While Palmer agreed with the majority, he also said “fashioning remedies for violations of adequacy requirements is more problematic because legislatures may be reluctant to provide sufficient funding and because judicial enforcement of remedies against the legislature presents practical difficulties and raises serious separation–of-powers concerns.” Nonetheless he found the high court was right in backing the need to define an education under the Constitution. 

Justices Zarella and McLachlan said this case raised “important philosophical and practical questions regarding the legitimate exercise of judicial power.”

Both justices cited the experience of other states in grappling with education policy. Citing the experience of New Jersey, Justice Zarella observed that “some jurisdictions that have assumed the challenge (of making schools more effective) have become bogged down for years in endless, costly litigation because there are no easily quantifiable judicial standards by which to measure whether children are receiving a suitable education.” 

The educational cost sharing formula that Connecticut uses to fund its public schools is broken and legislative efforts to change have failed, many legislators say. The formula has been modified often so that towns and cities are not given adequate funding. As a result in many towns and cities the property tax winds up paying for public schools.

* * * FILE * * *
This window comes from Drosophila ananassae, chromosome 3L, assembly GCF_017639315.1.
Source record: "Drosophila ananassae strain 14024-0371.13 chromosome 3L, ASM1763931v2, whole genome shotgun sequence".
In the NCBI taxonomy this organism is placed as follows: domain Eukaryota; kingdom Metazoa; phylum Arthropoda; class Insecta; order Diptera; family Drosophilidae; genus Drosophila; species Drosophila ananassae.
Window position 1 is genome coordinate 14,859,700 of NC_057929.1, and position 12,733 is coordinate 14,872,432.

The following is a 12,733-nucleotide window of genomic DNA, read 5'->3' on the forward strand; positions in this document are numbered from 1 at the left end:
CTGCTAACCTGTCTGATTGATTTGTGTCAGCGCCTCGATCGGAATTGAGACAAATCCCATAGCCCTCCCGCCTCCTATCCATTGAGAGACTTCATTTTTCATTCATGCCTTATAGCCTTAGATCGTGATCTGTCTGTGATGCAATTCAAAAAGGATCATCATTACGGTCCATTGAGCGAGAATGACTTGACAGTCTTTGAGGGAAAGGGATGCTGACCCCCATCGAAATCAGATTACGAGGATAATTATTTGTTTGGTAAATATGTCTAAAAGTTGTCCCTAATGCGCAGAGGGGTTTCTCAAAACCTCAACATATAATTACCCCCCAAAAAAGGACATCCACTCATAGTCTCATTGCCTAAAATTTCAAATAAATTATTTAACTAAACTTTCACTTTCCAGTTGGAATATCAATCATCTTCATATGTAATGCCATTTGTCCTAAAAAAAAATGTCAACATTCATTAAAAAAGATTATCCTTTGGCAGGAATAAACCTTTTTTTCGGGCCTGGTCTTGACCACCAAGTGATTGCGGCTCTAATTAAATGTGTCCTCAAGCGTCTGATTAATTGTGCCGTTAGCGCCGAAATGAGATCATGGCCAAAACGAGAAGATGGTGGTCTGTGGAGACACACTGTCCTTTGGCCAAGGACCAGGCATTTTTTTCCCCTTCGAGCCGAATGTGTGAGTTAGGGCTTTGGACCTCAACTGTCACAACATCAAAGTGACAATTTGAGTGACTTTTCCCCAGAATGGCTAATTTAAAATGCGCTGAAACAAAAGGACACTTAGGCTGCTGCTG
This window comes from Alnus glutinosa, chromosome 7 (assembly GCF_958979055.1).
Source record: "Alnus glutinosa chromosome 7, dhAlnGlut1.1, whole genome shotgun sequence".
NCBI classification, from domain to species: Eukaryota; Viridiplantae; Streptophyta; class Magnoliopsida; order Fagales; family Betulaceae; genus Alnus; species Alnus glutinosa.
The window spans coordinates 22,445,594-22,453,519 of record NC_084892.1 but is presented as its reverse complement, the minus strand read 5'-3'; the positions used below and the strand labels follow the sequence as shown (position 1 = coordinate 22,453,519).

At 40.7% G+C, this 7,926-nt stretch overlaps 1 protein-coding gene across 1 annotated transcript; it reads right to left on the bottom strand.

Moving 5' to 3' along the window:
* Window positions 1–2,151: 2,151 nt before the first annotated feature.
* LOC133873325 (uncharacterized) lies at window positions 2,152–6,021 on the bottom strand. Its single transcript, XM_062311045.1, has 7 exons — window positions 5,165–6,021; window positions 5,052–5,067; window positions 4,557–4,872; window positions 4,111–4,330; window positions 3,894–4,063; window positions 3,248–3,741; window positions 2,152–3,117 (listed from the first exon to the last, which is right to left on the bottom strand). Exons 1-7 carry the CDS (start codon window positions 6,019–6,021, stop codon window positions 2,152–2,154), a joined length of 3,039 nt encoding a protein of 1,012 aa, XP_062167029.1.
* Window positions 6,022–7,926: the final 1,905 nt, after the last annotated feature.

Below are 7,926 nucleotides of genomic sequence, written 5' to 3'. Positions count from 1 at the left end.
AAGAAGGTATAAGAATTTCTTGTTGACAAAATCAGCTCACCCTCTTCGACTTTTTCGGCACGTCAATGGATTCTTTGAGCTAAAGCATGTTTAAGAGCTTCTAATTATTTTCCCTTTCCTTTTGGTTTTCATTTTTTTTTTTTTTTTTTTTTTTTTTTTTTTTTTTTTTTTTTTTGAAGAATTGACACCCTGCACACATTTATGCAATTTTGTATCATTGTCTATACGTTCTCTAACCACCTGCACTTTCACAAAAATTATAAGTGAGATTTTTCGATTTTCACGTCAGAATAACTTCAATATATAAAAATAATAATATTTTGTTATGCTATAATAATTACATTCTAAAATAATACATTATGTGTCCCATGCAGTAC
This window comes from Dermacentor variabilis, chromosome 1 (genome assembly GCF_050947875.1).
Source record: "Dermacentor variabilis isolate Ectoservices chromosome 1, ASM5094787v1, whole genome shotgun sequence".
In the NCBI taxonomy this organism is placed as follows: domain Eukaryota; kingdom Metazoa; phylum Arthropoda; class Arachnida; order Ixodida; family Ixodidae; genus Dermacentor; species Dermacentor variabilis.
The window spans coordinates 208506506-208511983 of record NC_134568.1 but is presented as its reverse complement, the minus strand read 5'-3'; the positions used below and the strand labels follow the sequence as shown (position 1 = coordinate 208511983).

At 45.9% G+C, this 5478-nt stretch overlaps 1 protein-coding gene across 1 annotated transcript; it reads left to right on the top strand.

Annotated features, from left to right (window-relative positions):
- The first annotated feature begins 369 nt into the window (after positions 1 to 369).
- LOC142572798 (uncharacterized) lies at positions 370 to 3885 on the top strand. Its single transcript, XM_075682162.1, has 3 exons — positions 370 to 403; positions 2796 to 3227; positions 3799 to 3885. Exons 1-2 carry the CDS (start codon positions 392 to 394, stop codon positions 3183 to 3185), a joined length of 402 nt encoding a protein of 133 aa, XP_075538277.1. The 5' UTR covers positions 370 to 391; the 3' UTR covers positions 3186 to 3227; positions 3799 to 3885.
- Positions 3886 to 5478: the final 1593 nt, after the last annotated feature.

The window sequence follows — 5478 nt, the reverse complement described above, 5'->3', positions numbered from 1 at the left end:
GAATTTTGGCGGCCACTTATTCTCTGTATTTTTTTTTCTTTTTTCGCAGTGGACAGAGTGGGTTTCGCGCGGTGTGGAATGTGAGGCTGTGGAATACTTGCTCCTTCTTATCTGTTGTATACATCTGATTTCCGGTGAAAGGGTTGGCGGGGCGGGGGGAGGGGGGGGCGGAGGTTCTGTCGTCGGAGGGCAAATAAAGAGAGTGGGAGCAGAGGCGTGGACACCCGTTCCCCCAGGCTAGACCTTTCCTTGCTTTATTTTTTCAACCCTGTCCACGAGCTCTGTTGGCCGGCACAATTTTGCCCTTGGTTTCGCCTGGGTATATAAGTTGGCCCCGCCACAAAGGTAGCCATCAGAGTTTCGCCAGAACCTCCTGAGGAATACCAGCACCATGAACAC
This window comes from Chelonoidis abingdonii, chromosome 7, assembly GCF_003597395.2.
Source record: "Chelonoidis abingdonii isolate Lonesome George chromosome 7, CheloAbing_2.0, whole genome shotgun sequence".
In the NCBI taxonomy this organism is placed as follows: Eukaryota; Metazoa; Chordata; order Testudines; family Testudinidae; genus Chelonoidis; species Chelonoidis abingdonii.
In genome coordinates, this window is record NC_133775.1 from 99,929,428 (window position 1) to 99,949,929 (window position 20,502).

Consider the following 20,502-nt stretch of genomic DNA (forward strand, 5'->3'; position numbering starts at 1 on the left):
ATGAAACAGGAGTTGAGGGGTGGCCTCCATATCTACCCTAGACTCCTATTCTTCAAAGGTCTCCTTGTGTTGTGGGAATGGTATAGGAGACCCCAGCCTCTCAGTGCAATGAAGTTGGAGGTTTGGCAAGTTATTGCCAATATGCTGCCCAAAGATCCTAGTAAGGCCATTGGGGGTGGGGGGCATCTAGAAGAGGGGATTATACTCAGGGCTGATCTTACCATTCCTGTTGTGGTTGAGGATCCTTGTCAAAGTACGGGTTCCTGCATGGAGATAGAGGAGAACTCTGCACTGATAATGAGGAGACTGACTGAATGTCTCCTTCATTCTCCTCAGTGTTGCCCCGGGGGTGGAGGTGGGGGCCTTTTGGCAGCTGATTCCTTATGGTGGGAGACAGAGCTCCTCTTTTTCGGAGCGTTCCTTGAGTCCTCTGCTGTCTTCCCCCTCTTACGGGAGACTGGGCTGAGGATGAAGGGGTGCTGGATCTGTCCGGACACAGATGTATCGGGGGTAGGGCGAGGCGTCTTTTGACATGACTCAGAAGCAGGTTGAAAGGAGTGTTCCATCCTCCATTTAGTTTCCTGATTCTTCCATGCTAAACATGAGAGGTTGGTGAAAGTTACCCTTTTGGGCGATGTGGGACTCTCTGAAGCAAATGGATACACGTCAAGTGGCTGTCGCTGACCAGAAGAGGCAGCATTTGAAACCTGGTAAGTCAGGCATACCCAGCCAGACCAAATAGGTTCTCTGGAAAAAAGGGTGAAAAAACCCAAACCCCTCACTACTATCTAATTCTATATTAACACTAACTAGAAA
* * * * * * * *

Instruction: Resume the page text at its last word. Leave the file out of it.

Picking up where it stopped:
Monday’s ruling paves the way for a trial on these issues and for a major change at some point in the way public schools are funded.

“We believe that all kids can learn and we believe that the state now has a constitutional responsibility to set that as a goal and not just question putting up a school building and putting a teacher in the school building,” Solomon added. 

How that constitutional responsibility is met will play out in the coming years. 

“We now have a Constitutional standard,” said Solomon. who is a clinical professor of law and oversees this clinic. As for the Education Cost-Sharing Formula (ECS) that determines how the state allocates school funding for cities and towns, he said “in order to provide an adequate education and a meaningful education the formula will have to change.”